Market-based Emissions Trading Schemes (ETS) face several risks that can compromise their effectiveness, including a market price that is too low to act as an incentive for emissions reductions.
Several EU members are considering implementing carbon pricing floors (CPFs) to address this risk.
The proposal has triggered a debate on whether such minimum prices are desirable and how they can best be implemented.
3 July 2018: Economists have characterized the carbon market as a mechanism that coordinates “promises of non-delivery of an invisible resource to no one,” noting that creating effective markets is challenged by numerous risks of market failure. Even non-economists can gather from this statement that creating an efficient market-based mechanism to determine a price on carbon is no easy task. While many emissions trading schemes (ETS) that have been implemented around the world over the last decade are proof that market-based pricing mechanisms can work, they have also revealed that concerns about their effectiveness in providing a long-term incentive to invest in climate mitigation were well founded.
One such concern is that an ETS may result in a price that is too low or too volatile to act as a meaningful incentive. The EU ETS has often been cited as an example of this problem with critics noting that the average price that resulted in past years is not meaningful to nudge large emitters into accelerated mitigation action. This policy brief reviews a recent debate on a tool to establish minimum prices on carbon emissions that emerged around proposals to improve the effectiveness of the EU ETS.
Is a Minimum Price on Carbon Desirable?
To address concerns around the effectiveness of the EU ETS, some EU Member States are considering introducing additional measures, such as an EU-wide or national carbon pricing floors (CPFs) that would guarantee a minimum price on carbon emissions for all market participants.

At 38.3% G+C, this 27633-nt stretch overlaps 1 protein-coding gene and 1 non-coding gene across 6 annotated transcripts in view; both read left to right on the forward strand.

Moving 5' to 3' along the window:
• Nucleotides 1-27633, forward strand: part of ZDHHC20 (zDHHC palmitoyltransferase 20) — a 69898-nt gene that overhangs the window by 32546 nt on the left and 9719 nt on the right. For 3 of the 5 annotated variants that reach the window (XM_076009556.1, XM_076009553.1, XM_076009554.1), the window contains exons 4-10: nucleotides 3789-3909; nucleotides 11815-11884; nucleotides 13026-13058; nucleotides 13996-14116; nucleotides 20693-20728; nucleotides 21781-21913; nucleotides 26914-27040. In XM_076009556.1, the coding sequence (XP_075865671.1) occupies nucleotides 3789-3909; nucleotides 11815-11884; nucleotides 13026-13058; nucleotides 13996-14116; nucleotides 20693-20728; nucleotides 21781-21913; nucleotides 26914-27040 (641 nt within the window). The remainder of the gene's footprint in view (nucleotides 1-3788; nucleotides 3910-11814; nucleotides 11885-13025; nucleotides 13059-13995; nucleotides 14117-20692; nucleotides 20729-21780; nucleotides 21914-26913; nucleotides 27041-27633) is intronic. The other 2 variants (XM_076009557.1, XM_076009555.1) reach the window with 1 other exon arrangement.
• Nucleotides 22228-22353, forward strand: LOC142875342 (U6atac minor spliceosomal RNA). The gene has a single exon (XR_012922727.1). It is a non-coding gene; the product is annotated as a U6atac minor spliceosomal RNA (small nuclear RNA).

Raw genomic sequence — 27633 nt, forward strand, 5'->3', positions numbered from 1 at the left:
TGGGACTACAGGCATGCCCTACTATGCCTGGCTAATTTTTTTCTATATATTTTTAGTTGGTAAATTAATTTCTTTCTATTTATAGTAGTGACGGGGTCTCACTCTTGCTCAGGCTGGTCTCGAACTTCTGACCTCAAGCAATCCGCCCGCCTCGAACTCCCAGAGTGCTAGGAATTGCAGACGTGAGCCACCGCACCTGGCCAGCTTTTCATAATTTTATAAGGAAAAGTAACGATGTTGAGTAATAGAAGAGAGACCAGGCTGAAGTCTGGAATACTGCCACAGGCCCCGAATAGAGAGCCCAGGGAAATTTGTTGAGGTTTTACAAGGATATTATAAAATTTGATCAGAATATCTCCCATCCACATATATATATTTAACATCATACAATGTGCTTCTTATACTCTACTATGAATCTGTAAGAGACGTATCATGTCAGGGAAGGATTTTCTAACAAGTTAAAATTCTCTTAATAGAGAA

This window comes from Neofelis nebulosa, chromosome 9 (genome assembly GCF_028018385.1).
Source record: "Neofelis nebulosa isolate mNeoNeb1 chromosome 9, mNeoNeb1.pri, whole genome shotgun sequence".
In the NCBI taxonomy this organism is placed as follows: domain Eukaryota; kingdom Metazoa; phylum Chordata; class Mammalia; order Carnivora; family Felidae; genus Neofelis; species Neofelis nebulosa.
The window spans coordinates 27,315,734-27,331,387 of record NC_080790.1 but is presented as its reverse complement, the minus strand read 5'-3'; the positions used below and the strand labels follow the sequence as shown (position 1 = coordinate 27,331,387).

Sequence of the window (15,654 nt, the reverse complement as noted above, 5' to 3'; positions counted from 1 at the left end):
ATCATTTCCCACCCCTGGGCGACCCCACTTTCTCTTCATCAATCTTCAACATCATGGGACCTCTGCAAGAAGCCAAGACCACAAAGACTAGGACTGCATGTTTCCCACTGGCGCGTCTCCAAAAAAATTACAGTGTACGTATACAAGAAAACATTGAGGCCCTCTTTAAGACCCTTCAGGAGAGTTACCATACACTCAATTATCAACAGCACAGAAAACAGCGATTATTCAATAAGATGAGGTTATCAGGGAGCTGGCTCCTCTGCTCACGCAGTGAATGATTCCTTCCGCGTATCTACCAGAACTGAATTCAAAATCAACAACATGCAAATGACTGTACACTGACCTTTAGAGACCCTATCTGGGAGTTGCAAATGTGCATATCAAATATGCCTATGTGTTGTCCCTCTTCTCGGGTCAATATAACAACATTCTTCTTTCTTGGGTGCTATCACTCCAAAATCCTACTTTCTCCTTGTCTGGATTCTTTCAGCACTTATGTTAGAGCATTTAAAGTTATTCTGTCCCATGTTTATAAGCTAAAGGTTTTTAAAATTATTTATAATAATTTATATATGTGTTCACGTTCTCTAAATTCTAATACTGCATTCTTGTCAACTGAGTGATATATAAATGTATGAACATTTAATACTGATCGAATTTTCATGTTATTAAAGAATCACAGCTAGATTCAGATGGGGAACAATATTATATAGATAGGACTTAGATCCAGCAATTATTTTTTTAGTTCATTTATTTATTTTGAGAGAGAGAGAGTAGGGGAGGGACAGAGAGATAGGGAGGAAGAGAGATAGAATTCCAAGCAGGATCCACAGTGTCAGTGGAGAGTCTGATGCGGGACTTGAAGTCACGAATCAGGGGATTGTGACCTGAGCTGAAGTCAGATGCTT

Germany and France for example agreed, in a Joint Declaration on further cooperation in Europe, to develop an ‘EU Strategy 2050’ for the long-term transformation towards carbon neutrality. The countries propose a high-level ministerial working group on climate change to build a common view on the energy transition as well as tools for triggering sustainable finance and economic incentives, including carbon pricing issues. [German Government Press Release: Meseberg Declaration – Renewing Europe’s promises of security and prosperity]
CPFs that apply to an entire ETS have been implemented using various mechanisms, including:
- an auction reserve price that creates a minimum price below which a government withholds a number of allowances from sale;
- a top-up payment or carbon price that is designed either as a tax that makes up the difference between the CPF level and the ETS allowance price or as a fixed price which is added to it;
- or a system of permit buybacks, where the market operator commits to buying back permits at the floor price.
A key question for regional markets, such as the EU ETS, is whether national and regional prices can coexist. Under a national carbon floor pricing mechanism, a country would be allowed to set a minimum price for emissions that may or may not be higher than the supra-national ETS market price. Several institutions have recently published opposing views on this question.
Yes, if the Conditions are Right.
A study by the Cambridge Energy Research Group entitled “When is carbon pricing desirable?” supports the introduction of an EU-wide power sector CPF. The paper recommends that such a CPF be designed as a carbon levy to “top up” the European Emission Allowances (EUA) price to €25–30/tCO2, rising at 3–5% annually above the rate of inflation, at least until 2030.